On the other hand, as the cited example shows, cybercrimes are often Internet crimes, and the Internet is not contained within the state of California. It may be an open question as to the extent California has a duty or right to enforce some of these matters.

Dec 102011

From ZDNet, reports that the Dutch government is avoiding doing business with US cloud providers out of concern that the USA PATRIOT Act could make any data it stores subject to disclosure, in possible contravention of European data protection law.

Discussed by the European Parliament’s Privacy Platform earlier this month, the Patriot Act is being investigated by European authorities, after Gordon Frazer, managing director of Microsoft UK, exclusively told ZDNet that the Redmond-based company must comply with Patriot Act requests, and other companies with a U.S. presence must do also.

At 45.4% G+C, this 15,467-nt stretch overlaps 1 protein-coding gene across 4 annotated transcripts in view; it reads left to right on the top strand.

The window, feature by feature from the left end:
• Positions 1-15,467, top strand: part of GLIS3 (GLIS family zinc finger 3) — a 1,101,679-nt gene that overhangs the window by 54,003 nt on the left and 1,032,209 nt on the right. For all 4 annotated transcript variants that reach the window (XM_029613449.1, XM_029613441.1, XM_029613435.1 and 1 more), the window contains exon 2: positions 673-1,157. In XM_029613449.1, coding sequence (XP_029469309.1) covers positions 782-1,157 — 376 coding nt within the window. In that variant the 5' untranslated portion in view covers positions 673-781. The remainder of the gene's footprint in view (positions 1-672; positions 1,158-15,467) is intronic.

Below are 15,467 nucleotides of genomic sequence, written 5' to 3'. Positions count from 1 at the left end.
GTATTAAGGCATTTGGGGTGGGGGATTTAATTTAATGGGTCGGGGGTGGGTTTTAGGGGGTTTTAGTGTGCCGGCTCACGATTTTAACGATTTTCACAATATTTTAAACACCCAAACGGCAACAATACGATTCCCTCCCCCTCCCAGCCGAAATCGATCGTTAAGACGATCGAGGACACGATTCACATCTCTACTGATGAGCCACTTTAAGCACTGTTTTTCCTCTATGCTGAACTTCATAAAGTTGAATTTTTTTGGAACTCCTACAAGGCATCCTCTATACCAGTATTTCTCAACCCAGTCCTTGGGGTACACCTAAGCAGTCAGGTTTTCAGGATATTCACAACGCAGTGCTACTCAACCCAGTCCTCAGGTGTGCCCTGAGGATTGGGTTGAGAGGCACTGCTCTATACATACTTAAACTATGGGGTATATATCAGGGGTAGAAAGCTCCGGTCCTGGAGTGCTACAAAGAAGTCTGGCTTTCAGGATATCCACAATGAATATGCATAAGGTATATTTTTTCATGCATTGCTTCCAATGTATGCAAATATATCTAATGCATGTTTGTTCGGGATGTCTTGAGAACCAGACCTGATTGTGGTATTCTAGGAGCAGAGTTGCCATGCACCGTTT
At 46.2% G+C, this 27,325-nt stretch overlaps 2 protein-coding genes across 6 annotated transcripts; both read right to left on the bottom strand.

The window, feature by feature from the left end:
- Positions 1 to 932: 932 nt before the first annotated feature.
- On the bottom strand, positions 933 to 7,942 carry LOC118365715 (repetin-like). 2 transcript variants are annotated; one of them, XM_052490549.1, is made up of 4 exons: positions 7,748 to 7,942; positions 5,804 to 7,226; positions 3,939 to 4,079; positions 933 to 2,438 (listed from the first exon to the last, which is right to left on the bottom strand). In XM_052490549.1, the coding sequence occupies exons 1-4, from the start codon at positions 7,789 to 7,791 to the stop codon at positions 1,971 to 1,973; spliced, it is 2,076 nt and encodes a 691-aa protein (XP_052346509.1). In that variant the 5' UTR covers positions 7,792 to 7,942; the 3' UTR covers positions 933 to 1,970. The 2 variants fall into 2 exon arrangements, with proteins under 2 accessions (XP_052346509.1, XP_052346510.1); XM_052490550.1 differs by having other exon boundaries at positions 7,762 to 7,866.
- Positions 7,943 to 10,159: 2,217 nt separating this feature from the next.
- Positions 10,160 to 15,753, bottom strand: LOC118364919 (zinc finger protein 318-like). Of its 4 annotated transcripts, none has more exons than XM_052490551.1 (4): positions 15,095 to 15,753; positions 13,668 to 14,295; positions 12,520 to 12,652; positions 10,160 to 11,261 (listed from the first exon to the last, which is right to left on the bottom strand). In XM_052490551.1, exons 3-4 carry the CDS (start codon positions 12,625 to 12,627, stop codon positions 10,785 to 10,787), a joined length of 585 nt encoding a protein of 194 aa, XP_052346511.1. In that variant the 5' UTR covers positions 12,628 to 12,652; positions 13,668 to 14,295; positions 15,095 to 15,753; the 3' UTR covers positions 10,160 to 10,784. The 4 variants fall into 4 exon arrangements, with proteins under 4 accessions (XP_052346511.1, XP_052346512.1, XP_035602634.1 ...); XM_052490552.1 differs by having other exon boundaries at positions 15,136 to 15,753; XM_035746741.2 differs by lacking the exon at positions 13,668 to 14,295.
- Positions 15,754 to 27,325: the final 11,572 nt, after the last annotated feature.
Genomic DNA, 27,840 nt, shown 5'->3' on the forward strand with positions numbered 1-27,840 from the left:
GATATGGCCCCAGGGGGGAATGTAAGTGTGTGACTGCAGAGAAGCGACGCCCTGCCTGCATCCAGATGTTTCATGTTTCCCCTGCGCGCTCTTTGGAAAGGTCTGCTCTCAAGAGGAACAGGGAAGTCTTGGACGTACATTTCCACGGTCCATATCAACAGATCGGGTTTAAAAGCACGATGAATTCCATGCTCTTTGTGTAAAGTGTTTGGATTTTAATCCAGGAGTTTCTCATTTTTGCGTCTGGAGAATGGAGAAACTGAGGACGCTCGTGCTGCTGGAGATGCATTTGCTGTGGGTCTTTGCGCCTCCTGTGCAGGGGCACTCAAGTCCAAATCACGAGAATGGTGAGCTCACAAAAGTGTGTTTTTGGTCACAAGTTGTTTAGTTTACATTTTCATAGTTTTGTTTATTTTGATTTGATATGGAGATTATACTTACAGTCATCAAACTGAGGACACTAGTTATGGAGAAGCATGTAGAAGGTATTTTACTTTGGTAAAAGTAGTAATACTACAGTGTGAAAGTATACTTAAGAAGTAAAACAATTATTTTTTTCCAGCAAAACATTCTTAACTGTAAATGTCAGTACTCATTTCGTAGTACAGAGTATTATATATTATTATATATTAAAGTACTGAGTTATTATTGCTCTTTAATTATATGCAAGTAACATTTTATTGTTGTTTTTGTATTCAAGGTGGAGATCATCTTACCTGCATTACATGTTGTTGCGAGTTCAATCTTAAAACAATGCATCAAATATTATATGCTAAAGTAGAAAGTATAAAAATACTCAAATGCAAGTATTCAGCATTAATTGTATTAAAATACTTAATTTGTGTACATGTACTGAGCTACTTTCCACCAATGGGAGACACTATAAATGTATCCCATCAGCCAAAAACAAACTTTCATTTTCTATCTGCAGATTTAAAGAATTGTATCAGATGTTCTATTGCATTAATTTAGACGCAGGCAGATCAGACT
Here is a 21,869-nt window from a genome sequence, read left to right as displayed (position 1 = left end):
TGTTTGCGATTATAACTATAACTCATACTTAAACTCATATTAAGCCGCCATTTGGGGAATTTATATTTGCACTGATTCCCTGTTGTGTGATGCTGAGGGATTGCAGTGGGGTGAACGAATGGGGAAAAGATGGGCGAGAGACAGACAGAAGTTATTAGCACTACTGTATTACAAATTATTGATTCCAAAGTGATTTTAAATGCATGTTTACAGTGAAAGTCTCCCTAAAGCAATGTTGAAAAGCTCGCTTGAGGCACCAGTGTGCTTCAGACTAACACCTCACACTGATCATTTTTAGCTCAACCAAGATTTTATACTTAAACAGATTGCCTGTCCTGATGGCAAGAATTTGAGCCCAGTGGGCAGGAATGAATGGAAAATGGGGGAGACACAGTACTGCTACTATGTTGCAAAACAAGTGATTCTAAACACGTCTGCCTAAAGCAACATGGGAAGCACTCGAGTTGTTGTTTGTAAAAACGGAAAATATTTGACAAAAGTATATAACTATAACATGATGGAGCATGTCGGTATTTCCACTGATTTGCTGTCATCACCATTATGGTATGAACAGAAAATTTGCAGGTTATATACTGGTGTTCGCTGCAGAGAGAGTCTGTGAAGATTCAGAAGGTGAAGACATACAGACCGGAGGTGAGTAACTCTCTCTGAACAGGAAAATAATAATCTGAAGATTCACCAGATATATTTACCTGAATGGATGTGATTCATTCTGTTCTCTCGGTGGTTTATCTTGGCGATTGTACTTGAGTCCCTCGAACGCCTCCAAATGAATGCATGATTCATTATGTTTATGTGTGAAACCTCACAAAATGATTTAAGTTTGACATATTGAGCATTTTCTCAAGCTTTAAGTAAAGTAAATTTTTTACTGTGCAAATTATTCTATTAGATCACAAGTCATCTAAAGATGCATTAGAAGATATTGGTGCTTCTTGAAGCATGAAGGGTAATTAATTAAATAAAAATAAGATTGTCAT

This contravenes European law, which states that organisations cannot pass on user data to a third-party outside the European zone without the users’ permission.

In a written answer to a parliamentary question, Dutch minister Ivo Opstelten asserted that, in response to previous questions (Dutch): “This basically means that companies from the United States in such bids and contracts are excluded.”

Dec 082011

An American citizen has been sentenced to 2 1/2 years in prison for having posted criticism of the Thai king online. From Yahoo News:

Gordon, a former car salesman, is accused of having translated excerpts from the unauthorized biography “The King Never Smiles,” published by Yale University Press, into the Thai language and publishing them in a blog. He also provided links to the translation to other two Web forums, prosecutors say. Continue reading »